PORTLAND, Ore. (KOIN) — The Multnomah County Local Public Safety Coordinating Council hosted a Countywide Gun Violence Reduction meeting on Wednesday to discuss the rise in crime.
During the meeting, county leaders talked about creating a community oversight committee for the Portland Police Bureau’s new Enhanced Community Safety Team that’s tasked with responding to and investigating shootings. The new team — which includes three police sergeants, 12 officers and six detectives — started responding to calls last week.
Commissioner Jo Ann Hardesty said there would be between nine and 12 people on the oversight committee who would meet weekly for updates on law enforcement actions, such as the demographic breakdown of who was stopped and the outcome of those stops.
Erika Preuitt, the director of the Department of Community Justice, is helping to put together the oversight committee. She stressed the importance of the prevention of crime and violence within communities.
“I think what we all have to balance is the interest of reform and changing long-held disparities and historic traumas and the need to keep our communities safe,” said Preuitt, “and what’s that balance when we do that, because when crime increases, it has a negative impact on our BIPOC communities.”
Portland Police Chief Chuck Lovell said there have been 151 shootings so far this year, including 41 that resulted in injuries. Lovell said 21 of the people who were injured were Black. Lovell supports the formation of the new oversight committee.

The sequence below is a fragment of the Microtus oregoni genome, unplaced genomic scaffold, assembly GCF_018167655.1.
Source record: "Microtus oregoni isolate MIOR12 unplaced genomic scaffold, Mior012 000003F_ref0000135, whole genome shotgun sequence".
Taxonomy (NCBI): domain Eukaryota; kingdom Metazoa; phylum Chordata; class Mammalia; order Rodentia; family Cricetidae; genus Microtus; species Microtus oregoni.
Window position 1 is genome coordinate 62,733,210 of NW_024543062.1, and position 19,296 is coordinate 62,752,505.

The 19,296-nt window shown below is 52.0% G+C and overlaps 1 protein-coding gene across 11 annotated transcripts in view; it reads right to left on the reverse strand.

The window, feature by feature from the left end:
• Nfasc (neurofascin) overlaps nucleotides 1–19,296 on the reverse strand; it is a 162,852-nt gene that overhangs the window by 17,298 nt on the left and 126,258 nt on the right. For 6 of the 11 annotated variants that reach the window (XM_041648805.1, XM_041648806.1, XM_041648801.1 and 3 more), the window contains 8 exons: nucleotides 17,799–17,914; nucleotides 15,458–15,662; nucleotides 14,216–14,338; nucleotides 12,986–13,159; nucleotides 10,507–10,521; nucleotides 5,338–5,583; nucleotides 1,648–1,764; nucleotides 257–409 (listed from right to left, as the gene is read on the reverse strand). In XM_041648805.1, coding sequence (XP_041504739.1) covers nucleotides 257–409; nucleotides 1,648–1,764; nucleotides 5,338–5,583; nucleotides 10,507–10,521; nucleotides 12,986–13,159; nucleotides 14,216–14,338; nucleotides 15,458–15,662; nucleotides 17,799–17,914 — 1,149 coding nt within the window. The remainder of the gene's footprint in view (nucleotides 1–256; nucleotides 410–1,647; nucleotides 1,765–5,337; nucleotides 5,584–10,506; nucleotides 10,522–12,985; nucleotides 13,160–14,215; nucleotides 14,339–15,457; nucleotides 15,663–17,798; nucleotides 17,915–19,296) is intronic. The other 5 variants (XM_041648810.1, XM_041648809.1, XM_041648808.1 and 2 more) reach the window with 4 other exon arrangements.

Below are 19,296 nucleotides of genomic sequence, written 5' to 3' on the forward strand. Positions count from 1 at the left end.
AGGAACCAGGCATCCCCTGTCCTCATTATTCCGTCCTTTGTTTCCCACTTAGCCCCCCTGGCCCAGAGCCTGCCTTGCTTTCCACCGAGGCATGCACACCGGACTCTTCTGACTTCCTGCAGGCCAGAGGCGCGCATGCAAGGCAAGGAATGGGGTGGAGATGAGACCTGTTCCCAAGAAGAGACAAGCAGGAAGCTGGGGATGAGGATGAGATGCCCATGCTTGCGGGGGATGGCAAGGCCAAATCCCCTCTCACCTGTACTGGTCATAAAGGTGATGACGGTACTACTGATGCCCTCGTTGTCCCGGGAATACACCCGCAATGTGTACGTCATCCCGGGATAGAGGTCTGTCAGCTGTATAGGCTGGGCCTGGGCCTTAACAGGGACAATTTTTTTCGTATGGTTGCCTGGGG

“I think the pitfalls we’ve run into with this work before it wasn’t communicated well, who was being stopped, why, what the outcomes were. I think we could fix some of that with this potentially,” he said.
Portland Mayer Ted Wheeler said in the meeting he wanted to take more time to consider the details of the proposal and to make sure there were clear guidelines.
“If it turns out the stops data shows disproportionately toward people of color — which I think it probably will, that’s my guess but I don’t know that for a fact — there has to be the opportunity for an interaction between members of the committee and law enforcement to resolve or explain,” said Wheeler.
Law enforcement and the Multnomah County District Attorney’s Office also brought up the frequency in which the same guns are used several times for different crimes.